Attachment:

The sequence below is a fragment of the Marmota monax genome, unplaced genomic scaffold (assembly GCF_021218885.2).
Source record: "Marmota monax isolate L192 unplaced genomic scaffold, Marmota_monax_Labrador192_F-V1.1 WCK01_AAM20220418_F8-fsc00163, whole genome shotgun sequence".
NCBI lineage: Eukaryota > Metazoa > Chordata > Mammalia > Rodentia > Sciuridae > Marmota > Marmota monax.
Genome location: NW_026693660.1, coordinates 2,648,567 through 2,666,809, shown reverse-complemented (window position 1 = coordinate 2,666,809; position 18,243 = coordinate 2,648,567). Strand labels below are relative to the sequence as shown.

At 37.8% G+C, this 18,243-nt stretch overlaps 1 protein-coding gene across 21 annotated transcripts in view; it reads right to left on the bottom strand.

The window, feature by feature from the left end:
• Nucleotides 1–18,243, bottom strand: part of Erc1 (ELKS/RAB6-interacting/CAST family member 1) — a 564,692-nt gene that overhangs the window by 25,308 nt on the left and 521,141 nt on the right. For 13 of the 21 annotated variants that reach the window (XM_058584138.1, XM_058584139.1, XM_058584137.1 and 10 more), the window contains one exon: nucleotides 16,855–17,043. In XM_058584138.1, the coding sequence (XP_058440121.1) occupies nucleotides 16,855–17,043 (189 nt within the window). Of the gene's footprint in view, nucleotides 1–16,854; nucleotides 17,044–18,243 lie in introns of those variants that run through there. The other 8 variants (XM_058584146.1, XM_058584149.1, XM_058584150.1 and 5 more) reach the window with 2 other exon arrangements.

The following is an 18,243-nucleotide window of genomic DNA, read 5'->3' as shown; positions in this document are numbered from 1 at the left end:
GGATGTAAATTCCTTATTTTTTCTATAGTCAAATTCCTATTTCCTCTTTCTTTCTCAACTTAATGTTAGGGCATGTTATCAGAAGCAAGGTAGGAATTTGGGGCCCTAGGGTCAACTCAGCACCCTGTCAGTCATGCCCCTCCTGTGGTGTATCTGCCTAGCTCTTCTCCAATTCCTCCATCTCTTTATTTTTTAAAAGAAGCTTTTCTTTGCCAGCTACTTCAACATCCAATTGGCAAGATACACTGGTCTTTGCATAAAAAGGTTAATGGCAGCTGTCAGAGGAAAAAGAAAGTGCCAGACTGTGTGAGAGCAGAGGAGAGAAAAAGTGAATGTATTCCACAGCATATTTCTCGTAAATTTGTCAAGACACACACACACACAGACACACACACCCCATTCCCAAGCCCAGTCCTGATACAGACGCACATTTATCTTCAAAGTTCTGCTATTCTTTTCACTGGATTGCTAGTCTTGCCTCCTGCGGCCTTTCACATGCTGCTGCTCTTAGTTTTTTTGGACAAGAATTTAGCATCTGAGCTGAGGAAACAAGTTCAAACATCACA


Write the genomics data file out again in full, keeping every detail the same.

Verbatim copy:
The sequence below is a fragment of the Marmota monax genome, unplaced genomic scaffold (assembly GCF_021218885.2).
Source record: "Marmota monax isolate L192 unplaced genomic scaffold, Marmota_monax_Labrador192_F-V1.1 WCK01_AAM20220418_F8-fsc00163, whole genome shotgun sequence".
NCBI lineage: Eukaryota > Metazoa > Chordata > Mammalia > Rodentia > Sciuridae > Marmota > Marmota monax.
Genome location: NW_026693660.1, coordinates 2,648,567 through 2,666,809, shown reverse-complemented (window position 1 = coordinate 2,666,809; position 18,243 = coordinate 2,648,567). Strand labels below are relative to the sequence as shown.

At 37.8% G+C, this 18,243-nt stretch overlaps 1 protein-coding gene across 21 annotated transcripts in view; it reads right to left on the bottom strand.

The window, feature by feature from the left end:
• Nucleotides 1–18,243, bottom strand: part of Erc1 (ELKS/RAB6-interacting/CAST family member 1) — a 564,692-nt gene that overhangs the window by 25,308 nt on the left and 521,141 nt on the right. For 13 of the 21 annotated variants that reach the window (XM_058584138.1, XM_058584139.1, XM_058584137.1 and 10 more), the window contains one exon: nucleotides 16,855–17,043. In XM_058584138.1, the coding sequence (XP_058440121.1) occupies nucleotides 16,855–17,043 (189 nt within the window). Of the gene's footprint in view, nucleotides 1–16,854; nucleotides 17,044–18,243 lie in introns of those variants that run through there. The other 8 variants (XM_058584146.1, XM_058584149.1, XM_058584150.1 and 5 more) reach the window with 2 other exon arrangements.

The following is an 18,243-nucleotide window of genomic DNA, read 5'->3' as shown; positions in this document are numbered from 1 at the left end:
GGATGTAAATTCCTTATTTTTTCTATAGTCAAATTCCTATTTCCTCTTTCTTTCTCAACTTAATGTTAGGGCATGTTATCAGAAGCAAGGTAGGAATTTGGGGCCCTAGGGTCAACTCAGCACCCTGTCAGTCATGCCCCTCCTGTGGTGTATCTGCCTAGCTCTTCTCCAATTCCTCCATCTCTTTATTTTTTAAAAGAAGCTTTTCTTTGCCAGCTACTTCAACATCCAATTGGCAAGATACACTGGTCTTTGCATAAAAAGGTTAATGGCAGCTGTCAGAGGAAAAAGAAAGTGCCAGACTGTGTGAGAGCAGAGGAGAGAAAAAGTGAATGTATTCCACAGCATATTTCTCGTAAATTTGTCAAGACACACACACACACAGACACACACACCCCATTCCCAAGCCCAGTCCTGATACAGACGCACATTTATCTTCAAAGTTCTGCTATTCTTTTCACTGGATTGCTAGTCTTGCCTCCTGCGGCCTTTCACATGCTGCTGCTCTTAGTTTTTTTGGACAAGAATTTAGCATCTGAGCTGAGGAAACAAGTTCAAACATCACA